Independent – 14 June 2005
Does Labour intend to replace the strategic nuclear deterrent when Trident comes to the end of its life? This is the question I and other Conservative MPs are repeatedly asking – so far, with little to show for it.
Defence Secretary John Reid claimed to have answered it in the House on 6 June by referring to Labour's general election manifesto "commitment to the retention of the independent nuclear deterrent". Yet this is open to two entirely different interpretations. One is that, by retaining the deterrent the Government means that it intends to acquire a new generation of it, to succeed Trident. The other is merely that Labour will not scrap the existing Trident force before the end of its planned life, but is giving no commitment to the principle of replacing it with any new system at all.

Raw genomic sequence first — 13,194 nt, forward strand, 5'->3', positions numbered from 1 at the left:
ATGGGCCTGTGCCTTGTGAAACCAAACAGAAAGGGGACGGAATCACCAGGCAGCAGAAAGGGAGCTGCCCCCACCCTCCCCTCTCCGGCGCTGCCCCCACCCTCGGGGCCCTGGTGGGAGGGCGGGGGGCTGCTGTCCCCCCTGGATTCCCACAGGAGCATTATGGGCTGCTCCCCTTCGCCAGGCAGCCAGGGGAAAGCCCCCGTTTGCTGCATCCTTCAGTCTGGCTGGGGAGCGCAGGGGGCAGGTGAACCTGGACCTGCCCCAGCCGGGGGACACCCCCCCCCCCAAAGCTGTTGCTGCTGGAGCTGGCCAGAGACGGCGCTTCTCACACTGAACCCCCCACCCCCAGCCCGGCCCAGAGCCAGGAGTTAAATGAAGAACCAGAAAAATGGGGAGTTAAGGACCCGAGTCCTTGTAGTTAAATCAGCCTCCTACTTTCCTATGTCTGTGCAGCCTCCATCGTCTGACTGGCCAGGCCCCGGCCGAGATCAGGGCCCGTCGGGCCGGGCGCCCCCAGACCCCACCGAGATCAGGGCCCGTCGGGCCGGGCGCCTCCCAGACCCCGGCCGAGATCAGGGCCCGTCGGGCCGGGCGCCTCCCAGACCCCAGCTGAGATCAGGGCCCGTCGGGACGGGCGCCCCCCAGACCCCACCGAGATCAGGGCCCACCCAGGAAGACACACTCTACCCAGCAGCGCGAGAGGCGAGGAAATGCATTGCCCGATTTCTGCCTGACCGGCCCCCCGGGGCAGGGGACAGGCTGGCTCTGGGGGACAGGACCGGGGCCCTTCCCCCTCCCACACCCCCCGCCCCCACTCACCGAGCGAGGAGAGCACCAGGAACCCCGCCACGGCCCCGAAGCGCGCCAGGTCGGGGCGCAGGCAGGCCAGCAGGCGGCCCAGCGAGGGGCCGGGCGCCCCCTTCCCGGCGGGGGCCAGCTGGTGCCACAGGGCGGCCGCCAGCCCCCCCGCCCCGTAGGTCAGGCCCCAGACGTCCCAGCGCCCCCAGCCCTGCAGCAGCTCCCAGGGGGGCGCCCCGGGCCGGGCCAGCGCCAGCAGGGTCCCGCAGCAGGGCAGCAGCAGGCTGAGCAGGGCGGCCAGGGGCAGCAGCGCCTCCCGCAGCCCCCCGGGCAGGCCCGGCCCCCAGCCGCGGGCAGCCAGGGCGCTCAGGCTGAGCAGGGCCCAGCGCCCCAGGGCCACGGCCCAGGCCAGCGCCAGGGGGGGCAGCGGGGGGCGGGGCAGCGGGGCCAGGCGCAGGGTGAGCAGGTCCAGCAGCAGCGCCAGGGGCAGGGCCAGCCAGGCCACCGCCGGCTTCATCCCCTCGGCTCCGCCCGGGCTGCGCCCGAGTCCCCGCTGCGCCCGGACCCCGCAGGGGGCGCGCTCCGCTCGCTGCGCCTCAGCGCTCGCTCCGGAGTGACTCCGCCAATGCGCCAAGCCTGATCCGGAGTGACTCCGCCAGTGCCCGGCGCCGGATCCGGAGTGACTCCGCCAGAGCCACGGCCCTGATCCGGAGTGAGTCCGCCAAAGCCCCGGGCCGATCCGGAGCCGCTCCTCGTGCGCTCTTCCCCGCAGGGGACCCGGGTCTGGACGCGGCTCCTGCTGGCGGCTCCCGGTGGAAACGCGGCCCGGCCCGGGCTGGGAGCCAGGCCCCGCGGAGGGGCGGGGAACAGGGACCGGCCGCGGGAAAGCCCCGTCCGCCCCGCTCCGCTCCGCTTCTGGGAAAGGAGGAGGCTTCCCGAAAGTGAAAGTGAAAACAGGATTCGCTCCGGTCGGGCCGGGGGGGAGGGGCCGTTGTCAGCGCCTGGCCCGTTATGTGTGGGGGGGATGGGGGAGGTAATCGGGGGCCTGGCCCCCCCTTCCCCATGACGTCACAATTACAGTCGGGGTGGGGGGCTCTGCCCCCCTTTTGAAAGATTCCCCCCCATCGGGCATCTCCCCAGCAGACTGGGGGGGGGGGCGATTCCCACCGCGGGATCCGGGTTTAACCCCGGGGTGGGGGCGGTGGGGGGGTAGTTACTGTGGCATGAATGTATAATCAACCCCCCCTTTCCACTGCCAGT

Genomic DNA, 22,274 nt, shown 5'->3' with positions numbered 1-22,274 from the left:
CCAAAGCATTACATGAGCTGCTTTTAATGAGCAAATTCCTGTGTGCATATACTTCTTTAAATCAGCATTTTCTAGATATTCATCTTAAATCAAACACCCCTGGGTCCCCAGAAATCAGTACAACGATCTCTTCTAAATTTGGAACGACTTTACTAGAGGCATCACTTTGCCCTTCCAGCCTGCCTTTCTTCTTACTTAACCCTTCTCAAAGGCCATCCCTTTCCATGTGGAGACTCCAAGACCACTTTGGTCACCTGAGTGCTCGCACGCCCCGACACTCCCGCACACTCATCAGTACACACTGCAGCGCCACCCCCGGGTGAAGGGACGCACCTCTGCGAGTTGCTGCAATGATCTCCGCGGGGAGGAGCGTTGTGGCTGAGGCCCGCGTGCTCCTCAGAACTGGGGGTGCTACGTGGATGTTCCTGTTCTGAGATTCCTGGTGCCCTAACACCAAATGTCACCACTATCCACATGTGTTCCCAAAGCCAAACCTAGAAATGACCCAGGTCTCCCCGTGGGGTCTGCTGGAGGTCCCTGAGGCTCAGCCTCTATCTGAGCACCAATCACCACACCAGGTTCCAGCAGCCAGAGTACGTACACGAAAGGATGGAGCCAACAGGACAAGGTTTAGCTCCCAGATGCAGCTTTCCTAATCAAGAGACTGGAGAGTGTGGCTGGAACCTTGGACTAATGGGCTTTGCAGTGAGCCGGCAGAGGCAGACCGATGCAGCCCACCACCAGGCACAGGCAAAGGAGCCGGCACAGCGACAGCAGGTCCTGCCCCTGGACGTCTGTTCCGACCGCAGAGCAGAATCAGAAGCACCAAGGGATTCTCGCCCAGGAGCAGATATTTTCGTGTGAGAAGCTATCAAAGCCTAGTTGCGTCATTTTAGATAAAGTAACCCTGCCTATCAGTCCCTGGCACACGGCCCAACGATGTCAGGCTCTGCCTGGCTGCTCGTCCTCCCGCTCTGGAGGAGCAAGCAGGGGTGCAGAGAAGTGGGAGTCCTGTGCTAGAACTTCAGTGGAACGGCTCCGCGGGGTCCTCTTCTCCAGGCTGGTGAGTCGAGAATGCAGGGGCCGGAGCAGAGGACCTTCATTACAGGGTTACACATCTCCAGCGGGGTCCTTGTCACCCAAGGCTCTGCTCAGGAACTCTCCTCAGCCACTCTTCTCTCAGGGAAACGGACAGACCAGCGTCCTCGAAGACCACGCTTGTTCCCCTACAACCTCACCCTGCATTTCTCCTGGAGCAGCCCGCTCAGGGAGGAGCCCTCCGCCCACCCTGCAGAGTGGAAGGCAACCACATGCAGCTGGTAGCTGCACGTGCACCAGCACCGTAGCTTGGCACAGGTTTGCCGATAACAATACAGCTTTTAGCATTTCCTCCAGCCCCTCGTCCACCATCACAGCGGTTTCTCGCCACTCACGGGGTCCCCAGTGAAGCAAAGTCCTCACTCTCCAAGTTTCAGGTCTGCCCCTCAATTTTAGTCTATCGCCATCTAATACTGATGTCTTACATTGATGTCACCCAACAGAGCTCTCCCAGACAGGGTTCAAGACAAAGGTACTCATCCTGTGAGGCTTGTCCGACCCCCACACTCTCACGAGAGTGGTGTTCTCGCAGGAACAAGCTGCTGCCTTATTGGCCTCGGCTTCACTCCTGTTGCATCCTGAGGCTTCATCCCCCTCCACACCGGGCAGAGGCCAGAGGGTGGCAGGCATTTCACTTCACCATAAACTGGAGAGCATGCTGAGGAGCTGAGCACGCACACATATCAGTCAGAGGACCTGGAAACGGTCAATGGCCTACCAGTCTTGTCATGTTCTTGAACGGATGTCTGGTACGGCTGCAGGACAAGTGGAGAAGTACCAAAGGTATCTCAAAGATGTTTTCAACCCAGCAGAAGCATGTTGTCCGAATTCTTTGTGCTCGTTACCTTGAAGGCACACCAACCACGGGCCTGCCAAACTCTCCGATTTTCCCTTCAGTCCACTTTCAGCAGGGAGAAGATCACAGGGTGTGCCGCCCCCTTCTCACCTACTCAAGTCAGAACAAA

The Defence Secretary's most revealing remark was that "no decision on any replacement for Trident has been taken, either in principle or otherwise". This strongly suggests that the second interpretation is the correct one and that the Government may yet decide to leave the United Kingdom with no nuclear deterrent when Trident is finally phased out.
Fifteen years ago, you kindly published letters which I had drafted, challenging Labour to say whether or not they believed that Britain should continue to possess nuclear weapons as long as other countries have them. The time has come, once again, to persist in posing that question until we get an unambiguous answer.
Dr JULIAN LEWIS MP
Shadow Defence Minister
House of Commons
London SW1A 0AA